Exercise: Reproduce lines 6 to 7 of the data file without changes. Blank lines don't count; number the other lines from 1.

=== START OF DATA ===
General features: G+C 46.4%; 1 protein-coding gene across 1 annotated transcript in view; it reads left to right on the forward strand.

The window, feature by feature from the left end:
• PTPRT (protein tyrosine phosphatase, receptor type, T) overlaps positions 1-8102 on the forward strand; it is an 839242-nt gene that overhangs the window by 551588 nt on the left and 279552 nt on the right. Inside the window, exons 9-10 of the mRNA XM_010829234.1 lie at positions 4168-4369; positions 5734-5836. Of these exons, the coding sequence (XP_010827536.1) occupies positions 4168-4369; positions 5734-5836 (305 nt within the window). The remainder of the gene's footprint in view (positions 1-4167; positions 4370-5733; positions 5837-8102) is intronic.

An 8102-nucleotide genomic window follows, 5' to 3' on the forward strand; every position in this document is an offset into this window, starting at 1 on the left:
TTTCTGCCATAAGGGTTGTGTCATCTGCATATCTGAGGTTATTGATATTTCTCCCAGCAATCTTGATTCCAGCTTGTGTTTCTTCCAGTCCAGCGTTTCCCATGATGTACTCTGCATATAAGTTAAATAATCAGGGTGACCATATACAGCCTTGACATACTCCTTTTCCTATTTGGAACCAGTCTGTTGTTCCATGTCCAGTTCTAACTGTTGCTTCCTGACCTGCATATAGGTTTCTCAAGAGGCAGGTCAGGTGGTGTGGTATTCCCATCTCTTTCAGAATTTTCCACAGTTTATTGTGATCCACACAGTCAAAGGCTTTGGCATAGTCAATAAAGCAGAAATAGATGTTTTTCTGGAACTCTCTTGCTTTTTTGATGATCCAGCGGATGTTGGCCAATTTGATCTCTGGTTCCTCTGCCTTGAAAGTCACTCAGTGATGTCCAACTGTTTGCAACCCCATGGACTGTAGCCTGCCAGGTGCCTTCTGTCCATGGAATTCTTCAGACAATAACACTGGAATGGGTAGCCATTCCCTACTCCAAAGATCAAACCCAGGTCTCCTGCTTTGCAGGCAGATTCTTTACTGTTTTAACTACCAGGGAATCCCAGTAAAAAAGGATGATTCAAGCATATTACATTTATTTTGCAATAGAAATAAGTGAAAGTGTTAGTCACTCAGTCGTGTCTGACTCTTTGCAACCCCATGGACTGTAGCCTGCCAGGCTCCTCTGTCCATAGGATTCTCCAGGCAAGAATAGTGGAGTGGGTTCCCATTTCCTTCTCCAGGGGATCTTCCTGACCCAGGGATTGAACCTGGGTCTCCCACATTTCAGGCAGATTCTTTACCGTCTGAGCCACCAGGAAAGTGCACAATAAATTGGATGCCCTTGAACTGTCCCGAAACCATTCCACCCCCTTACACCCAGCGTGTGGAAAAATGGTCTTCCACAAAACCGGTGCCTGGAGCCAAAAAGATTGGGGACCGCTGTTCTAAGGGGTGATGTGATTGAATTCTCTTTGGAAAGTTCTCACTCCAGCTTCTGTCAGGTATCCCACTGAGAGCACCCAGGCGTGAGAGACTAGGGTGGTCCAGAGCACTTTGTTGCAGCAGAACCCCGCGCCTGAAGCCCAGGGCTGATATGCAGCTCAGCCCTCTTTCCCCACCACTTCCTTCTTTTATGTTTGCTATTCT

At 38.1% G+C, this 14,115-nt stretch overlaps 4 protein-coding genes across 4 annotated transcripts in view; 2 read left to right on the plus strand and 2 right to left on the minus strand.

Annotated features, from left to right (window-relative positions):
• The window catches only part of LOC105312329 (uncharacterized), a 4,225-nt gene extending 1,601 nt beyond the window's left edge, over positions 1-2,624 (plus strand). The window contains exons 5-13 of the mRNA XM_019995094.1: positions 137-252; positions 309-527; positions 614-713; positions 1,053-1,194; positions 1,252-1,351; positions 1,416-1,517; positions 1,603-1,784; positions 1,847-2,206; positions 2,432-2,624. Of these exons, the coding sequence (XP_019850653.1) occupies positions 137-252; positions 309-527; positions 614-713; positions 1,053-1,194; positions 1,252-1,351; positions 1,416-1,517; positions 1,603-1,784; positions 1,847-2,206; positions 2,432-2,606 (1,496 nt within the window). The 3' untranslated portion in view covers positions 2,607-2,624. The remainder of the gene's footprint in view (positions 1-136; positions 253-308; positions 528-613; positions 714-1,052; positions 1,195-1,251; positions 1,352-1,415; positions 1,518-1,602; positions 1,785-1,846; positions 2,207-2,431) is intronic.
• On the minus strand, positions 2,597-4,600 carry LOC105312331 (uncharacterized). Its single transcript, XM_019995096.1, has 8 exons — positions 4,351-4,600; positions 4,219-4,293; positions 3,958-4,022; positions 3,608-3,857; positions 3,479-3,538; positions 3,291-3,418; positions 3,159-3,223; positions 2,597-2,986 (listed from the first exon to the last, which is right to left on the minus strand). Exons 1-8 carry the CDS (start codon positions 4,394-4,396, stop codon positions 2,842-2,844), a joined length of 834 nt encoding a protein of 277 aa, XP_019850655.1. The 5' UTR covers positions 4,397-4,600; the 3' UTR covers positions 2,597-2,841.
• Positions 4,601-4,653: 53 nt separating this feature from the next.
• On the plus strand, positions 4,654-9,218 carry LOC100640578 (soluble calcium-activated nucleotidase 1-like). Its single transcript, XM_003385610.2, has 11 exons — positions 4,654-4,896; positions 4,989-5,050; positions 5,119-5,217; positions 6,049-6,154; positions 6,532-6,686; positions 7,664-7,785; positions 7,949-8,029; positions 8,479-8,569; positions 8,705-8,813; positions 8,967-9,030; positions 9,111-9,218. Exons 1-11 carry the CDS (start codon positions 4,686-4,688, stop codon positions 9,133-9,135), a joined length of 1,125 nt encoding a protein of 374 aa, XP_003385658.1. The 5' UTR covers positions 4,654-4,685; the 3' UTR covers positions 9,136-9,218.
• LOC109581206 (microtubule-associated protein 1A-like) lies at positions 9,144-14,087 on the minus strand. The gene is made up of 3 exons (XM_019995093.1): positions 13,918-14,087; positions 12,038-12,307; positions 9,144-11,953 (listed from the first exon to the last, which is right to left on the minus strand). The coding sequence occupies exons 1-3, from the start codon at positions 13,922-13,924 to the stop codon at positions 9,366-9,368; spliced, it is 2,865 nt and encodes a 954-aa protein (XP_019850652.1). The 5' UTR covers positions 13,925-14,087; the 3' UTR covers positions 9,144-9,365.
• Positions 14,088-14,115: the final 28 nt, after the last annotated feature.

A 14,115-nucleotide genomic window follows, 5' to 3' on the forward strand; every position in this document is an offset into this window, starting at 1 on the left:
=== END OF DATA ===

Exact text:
At 38.1% G+C, this 14,115-nt stretch overlaps 4 protein-coding genes across 4 annotated transcripts in view; 2 read left to right on the plus strand and 2 right to left on the minus strand.

Annotated features, from left to right (window-relative positions):